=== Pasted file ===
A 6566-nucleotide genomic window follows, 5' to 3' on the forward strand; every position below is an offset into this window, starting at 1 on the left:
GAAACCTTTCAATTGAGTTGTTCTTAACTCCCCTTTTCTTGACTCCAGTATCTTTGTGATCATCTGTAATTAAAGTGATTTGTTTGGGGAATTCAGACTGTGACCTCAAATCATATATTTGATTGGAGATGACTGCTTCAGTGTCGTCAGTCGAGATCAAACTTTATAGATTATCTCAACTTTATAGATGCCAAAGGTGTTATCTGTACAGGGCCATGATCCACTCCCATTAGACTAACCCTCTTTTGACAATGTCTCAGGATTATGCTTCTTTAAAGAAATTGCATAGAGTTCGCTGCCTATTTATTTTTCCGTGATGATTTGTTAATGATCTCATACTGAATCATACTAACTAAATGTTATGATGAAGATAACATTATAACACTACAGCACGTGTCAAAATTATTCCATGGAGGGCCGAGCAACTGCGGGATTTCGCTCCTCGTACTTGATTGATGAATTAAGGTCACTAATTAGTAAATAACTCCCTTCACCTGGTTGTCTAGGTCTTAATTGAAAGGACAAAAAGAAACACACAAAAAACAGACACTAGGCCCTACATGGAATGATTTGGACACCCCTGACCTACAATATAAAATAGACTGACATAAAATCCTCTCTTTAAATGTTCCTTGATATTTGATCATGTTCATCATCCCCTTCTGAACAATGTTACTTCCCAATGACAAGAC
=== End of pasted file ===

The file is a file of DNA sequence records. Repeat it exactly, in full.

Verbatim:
A 6566-nucleotide genomic window follows, 5' to 3' on the forward strand; every position below is an offset into this window, starting at 1 on the left:
GAAACCTTTCAATTGAGTTGTTCTTAACTCCCCTTTTCTTGACTCCAGTATCTTTGTGATCATCTGTAATTAAAGTGATTTGTTTGGGGAATTCAGACTGTGACCTCAAATCATATATTTGATTGGAGATGACTGCTTCAGTGTCGTCAGTCGAGATCAAACTTTATAGATTATCTCAACTTTATAGATGCCAAAGGTGTTATCTGTACAGGGCCATGATCCACTCCCATTAGACTAACCCTCTTTTGACAATGTCTCAGGATTATGCTTCTTTAAAGAAATTGCATAGAGTTCGCTGCCTATTTATTTTTCCGTGATGATTTGTTAATGATCTCATACTGAATCATACTAACTAAATGTTATGATGAAGATAACATTATAACACTACAGCACGTGTCAAAATTATTCCATGGAGGGCCGAGCAACTGCGGGATTTCGCTCCTCGTACTTGATTGATGAATTAAGGTCACTAATTAGTAAATAACTCCCTTCACCTGGTTGTCTAGGTCTTAATTGAAAGGACAAAAAGAAACACACAAAAAACAGACACTAGGCCCTACATGGAATGATTTGGACACCCCTGACCTACAATATAAAATAGACTGACATAAAATCCTCTCTTTAAATGTTCCTTGATATTTGATCATGTTCATCATCCCCTTCTGAACAATGTTACTTCCCAATGACAAGAC